I spot a North American Porcupine (Erethizon dorsatum) and all I have is low light. So what do I do? I focus on the Porcupine and start clicking away thinking that maybe a few images will turn out sharp and desperately hoping that I don’t get stuck with just soft ones. At first I thought it was a skunk because of the light quills and dark fur.
Porcupine images have been elusive for me, I nearly cried one morning when I spotted one up on a rock out in the open and I couldn’t get to it fast enough to get the images of it I “saw” in my head.
When I saw this one a few days ago I hopped out of the truck with my camera and tried to handhold the 200-400mm VR to get sharp images of it at a shutter speed of 1/50. Only a very few of those turned out because the animal kept moving. Some were ruined by the Brine Flies flying past the Porcupine which caused odd, streaky blurs in front of its face.
I can’t figure out why a Porcupine was walking along the shoreline of the Great Salt Lake as there certainly wasn’t anything in its diet there.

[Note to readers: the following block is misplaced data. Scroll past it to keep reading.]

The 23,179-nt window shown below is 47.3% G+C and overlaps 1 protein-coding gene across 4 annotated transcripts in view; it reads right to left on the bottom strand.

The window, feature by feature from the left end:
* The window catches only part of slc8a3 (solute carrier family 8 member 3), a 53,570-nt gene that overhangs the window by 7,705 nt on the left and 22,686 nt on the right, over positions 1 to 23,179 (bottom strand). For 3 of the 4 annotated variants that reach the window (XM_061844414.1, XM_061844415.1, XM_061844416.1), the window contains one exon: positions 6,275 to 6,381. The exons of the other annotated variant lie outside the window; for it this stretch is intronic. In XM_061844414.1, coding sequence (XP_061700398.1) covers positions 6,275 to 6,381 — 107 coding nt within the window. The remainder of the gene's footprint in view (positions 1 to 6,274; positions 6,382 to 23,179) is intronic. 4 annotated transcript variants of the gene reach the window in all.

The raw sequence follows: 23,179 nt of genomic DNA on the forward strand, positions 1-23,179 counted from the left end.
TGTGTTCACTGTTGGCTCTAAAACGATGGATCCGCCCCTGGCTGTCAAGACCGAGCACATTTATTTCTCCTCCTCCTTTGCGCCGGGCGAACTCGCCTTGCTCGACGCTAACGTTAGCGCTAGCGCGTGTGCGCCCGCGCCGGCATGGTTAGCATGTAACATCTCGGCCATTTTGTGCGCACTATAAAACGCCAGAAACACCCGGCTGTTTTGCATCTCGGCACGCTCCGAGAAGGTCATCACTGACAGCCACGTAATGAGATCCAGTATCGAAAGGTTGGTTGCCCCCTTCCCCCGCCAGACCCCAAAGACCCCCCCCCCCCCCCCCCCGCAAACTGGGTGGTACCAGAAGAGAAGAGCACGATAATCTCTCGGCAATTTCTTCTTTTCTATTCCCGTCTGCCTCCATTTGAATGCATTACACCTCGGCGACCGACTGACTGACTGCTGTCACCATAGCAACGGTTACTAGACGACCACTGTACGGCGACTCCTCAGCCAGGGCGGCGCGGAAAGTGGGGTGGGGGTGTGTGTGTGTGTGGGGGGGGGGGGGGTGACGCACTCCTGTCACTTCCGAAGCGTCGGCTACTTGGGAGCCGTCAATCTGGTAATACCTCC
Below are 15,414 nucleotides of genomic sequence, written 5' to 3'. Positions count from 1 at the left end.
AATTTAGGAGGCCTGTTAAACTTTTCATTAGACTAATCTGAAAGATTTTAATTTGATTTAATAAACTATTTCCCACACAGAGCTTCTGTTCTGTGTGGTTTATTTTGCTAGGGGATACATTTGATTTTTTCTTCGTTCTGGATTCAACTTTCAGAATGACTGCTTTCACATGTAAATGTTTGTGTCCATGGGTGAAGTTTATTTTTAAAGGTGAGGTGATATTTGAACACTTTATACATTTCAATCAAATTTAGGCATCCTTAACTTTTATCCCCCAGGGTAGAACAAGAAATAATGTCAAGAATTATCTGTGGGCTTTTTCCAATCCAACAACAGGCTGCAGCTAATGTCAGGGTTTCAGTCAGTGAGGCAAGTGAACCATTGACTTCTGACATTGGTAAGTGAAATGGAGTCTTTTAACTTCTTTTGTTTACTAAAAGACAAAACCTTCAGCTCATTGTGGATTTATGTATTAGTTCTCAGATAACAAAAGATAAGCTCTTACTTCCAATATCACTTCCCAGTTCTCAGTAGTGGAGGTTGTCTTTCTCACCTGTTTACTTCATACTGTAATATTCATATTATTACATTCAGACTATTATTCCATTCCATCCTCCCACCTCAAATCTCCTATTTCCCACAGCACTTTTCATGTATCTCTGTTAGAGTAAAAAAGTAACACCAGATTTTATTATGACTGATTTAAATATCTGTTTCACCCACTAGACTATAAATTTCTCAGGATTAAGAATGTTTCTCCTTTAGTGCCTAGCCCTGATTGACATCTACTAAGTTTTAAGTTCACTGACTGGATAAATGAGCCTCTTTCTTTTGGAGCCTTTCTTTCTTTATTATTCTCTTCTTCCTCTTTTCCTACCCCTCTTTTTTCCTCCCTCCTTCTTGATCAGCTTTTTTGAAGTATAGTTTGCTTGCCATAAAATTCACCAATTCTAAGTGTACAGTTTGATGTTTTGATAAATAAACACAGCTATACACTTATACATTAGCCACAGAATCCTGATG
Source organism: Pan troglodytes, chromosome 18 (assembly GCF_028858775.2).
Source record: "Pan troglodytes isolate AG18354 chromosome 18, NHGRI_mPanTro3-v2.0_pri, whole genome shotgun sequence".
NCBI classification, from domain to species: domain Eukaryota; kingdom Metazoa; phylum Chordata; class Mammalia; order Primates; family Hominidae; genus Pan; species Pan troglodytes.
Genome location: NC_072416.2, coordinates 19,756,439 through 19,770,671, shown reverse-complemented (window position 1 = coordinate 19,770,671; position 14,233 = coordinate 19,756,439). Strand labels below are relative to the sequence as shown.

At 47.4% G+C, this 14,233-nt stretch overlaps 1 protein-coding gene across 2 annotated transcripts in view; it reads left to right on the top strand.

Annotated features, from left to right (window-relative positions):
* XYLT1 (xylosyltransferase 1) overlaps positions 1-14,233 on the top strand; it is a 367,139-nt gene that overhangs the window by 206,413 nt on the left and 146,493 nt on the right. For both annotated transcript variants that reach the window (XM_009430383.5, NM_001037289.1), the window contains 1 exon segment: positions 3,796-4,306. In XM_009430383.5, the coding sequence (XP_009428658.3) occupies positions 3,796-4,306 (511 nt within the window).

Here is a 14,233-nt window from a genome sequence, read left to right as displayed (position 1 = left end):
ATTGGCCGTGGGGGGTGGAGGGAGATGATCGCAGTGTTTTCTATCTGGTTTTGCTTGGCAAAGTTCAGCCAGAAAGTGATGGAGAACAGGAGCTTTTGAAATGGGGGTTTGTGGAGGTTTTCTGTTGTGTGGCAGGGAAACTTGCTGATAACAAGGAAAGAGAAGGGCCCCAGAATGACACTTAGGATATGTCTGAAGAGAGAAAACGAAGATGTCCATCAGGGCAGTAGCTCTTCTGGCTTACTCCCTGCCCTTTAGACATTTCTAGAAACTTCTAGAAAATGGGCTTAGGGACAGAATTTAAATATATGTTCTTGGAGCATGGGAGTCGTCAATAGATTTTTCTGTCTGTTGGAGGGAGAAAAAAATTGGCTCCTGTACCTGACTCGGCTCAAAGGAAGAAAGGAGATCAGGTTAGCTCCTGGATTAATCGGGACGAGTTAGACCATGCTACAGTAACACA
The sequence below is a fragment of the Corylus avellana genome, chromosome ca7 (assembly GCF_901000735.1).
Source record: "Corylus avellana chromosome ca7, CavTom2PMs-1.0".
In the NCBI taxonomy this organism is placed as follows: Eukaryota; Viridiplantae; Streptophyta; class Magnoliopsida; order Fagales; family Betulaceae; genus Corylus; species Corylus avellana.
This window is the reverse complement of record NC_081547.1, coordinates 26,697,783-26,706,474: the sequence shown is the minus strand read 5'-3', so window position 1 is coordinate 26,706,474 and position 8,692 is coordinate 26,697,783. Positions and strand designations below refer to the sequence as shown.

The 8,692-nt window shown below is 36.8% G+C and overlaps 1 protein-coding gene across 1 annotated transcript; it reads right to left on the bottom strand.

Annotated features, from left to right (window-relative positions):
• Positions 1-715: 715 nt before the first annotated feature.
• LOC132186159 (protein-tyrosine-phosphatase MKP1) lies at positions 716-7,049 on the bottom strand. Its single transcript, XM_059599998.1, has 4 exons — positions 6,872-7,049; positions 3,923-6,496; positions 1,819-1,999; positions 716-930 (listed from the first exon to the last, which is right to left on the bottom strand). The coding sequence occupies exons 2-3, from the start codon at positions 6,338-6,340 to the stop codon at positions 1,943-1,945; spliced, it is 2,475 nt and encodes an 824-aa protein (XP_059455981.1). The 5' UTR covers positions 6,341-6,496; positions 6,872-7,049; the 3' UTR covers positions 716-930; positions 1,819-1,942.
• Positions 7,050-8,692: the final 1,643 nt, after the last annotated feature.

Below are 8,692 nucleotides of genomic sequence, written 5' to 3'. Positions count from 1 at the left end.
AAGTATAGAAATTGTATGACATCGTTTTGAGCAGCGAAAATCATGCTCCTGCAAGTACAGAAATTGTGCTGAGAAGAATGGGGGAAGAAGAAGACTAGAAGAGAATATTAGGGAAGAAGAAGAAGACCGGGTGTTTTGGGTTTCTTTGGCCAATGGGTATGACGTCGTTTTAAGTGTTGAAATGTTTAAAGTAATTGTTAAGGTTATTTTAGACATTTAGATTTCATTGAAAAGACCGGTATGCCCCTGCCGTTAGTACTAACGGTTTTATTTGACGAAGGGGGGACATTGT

Then I got back into the truck and rested my lens on my Noodle to take some images that might be sharper because they weren’t handheld. I still only got a shutter speed of 1/50 but a little more of the images were sharp. The Porcupine was too close most of the time to do anything other than take portraits of it.
You can see some of the Brine Flies on the Porcupine’s fur in the upper left side of the frame.
The Porcupine finally moved far enough away so that I could fit it and all of its quills into the frame. I’m not completely happy with these images because of the low light but they will do for now.
Some day I won’t get stuck with low light while photographing these amazing critters.
See what happens when a Moose kisses a Porcupine here.
PS: Their nickname “Quill Pig” came from Middle French porc d’épine which translates to “thorny pork”.